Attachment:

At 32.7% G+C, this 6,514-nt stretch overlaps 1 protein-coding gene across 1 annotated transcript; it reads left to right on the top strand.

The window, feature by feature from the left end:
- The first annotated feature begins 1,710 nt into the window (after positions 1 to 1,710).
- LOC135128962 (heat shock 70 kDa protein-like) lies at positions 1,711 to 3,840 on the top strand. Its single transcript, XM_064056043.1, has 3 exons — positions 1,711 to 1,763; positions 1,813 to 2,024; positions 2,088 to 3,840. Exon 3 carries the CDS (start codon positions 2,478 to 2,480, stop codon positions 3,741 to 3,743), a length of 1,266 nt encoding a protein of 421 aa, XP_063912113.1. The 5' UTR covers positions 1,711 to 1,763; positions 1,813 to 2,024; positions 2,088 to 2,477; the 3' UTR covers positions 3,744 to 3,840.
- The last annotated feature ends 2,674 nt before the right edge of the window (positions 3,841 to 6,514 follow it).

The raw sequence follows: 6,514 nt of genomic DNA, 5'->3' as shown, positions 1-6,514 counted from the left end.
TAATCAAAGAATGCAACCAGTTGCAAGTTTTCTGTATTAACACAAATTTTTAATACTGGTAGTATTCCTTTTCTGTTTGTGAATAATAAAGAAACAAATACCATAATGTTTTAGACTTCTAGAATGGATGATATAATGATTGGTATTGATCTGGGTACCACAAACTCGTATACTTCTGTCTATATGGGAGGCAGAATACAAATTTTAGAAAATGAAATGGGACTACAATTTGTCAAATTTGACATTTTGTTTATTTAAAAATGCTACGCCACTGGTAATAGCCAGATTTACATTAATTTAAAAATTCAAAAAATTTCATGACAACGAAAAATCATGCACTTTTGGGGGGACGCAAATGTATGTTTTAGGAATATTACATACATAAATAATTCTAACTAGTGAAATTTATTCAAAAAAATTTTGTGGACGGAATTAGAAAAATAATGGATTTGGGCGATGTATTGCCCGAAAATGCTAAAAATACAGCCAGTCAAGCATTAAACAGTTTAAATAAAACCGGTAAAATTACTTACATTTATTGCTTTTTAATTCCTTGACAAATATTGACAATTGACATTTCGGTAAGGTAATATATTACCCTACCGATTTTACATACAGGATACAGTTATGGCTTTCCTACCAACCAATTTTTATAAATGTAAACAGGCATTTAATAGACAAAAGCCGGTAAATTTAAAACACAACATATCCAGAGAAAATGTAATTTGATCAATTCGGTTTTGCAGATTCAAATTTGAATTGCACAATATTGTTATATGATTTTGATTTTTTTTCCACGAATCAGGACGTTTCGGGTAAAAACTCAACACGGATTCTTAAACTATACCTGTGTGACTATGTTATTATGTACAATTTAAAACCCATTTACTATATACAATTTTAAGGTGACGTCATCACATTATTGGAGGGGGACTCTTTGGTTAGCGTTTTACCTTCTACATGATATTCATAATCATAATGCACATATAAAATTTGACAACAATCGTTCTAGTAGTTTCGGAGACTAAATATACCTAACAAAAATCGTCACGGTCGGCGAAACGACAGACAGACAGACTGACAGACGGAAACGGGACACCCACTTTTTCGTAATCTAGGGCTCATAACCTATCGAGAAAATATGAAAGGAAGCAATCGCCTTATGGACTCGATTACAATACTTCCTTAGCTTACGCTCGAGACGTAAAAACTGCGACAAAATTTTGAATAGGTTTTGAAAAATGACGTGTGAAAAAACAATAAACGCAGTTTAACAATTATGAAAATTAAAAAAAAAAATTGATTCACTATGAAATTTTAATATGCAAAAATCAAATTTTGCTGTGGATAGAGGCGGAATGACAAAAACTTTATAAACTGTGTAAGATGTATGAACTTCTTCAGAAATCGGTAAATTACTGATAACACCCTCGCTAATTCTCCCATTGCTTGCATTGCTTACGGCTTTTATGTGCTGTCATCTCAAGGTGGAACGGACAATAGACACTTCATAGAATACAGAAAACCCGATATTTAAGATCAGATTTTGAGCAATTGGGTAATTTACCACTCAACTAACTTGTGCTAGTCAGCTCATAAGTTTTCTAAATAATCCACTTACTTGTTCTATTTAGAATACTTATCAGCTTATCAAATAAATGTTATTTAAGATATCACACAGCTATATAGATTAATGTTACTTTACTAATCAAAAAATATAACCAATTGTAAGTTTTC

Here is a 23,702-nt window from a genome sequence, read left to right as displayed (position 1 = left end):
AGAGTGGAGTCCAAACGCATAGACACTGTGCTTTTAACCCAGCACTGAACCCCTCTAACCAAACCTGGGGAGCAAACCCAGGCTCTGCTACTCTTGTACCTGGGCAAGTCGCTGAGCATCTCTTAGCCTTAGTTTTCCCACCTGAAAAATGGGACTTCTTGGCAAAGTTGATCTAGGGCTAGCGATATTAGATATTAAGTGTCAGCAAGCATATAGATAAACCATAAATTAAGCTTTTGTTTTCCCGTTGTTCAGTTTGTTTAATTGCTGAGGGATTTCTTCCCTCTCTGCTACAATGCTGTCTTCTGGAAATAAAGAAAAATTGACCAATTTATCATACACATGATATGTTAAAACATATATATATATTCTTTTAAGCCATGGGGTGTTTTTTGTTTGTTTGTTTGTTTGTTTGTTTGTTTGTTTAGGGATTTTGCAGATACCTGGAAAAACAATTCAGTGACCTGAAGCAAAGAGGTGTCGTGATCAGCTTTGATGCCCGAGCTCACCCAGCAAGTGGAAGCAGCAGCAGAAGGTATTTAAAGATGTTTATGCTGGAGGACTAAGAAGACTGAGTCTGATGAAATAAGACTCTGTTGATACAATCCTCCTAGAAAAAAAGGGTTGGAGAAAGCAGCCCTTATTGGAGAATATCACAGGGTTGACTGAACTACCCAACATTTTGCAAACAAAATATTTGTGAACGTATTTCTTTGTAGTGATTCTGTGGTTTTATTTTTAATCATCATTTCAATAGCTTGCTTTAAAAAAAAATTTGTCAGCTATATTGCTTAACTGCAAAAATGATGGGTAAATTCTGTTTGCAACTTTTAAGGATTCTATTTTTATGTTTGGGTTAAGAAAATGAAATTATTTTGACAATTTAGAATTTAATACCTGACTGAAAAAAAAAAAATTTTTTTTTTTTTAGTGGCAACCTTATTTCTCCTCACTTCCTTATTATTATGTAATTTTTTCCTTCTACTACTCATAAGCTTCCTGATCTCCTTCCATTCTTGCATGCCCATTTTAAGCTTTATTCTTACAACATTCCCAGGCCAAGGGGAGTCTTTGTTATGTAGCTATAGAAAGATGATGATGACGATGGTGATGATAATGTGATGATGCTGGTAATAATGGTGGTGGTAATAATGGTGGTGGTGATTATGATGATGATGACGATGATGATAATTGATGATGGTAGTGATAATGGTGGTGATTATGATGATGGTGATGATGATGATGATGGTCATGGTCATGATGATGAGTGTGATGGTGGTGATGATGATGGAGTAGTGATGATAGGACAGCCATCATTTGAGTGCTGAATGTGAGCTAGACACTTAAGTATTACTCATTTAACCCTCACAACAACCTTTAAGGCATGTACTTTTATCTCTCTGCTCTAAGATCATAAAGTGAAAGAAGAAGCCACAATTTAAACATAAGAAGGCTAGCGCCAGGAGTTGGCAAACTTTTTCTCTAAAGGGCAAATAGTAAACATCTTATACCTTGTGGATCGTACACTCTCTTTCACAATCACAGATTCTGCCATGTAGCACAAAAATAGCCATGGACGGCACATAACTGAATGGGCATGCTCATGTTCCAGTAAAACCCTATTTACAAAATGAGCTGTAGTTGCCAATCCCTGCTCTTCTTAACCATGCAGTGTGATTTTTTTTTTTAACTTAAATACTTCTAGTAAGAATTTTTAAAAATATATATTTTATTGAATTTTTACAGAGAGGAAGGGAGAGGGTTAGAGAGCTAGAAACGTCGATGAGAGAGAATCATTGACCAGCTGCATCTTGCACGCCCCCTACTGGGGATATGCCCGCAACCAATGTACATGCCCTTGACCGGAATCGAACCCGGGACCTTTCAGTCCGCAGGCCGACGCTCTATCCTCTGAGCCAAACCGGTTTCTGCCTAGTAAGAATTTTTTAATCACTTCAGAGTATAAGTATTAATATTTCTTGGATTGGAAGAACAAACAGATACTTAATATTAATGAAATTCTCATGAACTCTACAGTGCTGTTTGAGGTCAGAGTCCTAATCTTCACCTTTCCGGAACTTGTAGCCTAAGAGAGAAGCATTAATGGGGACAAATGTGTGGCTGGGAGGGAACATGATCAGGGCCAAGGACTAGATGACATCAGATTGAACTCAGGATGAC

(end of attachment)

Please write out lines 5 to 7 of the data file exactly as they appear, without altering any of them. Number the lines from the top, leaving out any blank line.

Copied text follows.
- The last annotated feature ends 2,674 nt before the right edge of the window (positions 3,841 to 6,514 follow it).

The raw sequence follows: 6,514 nt of genomic DNA, 5'->3' as shown, positions 1-6,514 counted from the left end.
TAATCAAAGAATGCAACCAGTTGCAAGTTTTCTGTATTAACACAAATTTTTAATACTGGTAGTATTCCTTTTCTGTTTGTGAATAATAAAGAAACAAATACCATAATGTTTTAGACTTCTAGAATGGATGATATAATGATTGGTATTGATCTGGGTACCACAAACTCGTATACTTCTGTCTATATGGGAGGCAGAATACAAATTTTAGAAAATGAAATGGGACTACAATTTGTCAAATTTGACATTTTGTTTATTTAAAAATGCTACGCCACTGGTAATAGCCAGATTTACATTAATTTAAAAATTCAAAAAATTTCATGACAACGAAAAATCATGCACTTTTGGGGGGACGCAAATGTATGTTTTAGGAATATTACATACATAAATAATTCTAACTAGTGAAATTTATTCAAAAAAATTTTGTGGACGGAATTAGAAAAATAATGGATTTGGGCGATGTATTGCCCGAAAATGCTAAAAATACAGCCAGTCAAGCATTAAACAGTTTAAATAAAACCGGTAAAATTACTTACATTTATTGCTTTTTAATTCCTTGACAAATATTGACAATTGACATTTCGGTAAGGTAATATATTACCCTACCGATTTTACATACAGGATACAGTTATGGCTTTCCTACCAACCAATTTTTATAAATGTAAACAGGCATTTAATAGACAAAAGCCGGTAAATTTAAAACACAACATATCCAGAGAAAATGTAATTTGATCAATTCGGTTTTGCAGATTCAAATTTGAATTGCACAATATTGTTATATGATTTTGATTTTTTTTCCACGAATCAGGACGTTTCGGGTAAAAACTCAACACGGATTCTTAAACTATACCTGTGTGACTATGTTATTATGTACAATTTAAAACCCATTTACTATATACAATTTTAAGGTGACGTCATCACATTATTGGAGGGGGACTCTTTGGTTAGCGTTTTACCTTCTACATGATATTCATAATCATAATGCACATATAAAATTTGACAACAATCGTTCTAGTAGTTTCGGAGACTAAATATACCTAACAAAAATCGTCACGGTCGGCGAAACGACAGACAGACAGACTGACAGACGGAAACGGGACACCCACTTTTTCGTAATCTAGGGCTCATAACCTATCGAGAAAATATGAAAGGAAGCAATCGCCTTATGGACTCGATTACAATACTTCCTTAGCTTACGCTCGAGACGTAAAAACTGCGACAAAATTTTGAATAGGTTTTGAAAAATGACGTGTGAAAAAACAATAAACGCAGTTTAACAATTATGAAAATTAAAAAAAAAAATTGATTCACTATGAAATTTTAATATGCAAAAATCAAATTTTGCTGTGGATAGAGGCGGAATGACAAAAACTTTATAAACTGTGTAAGATGTATGAACTTCTTCAGAAATCGGTAAATTACTGATAACACCCTCGCTAATTCTCCCATTGCTTGCATTGCTTACGGCTTTTATGTGCTGTCATCTCAAGGTGGAACGGACAATAGACACTTCATAGAATACAGAAAACCCGATATTTAAGATCAGATTTTGAGCAATTGGGTAATTTACCACTCAACTAACTTGTGCTAGTCAGCTCATAAGTTTTCTAAATAATCCACTTACTTGTTCTATTTAGAATACTTATCAGCTTATCAAATAAATGTTATTTAAGATATCACACAGCTATATAGATTAATGTTACTTTACTAATCAAAAAATATAACCAATTGTAAGTTTTC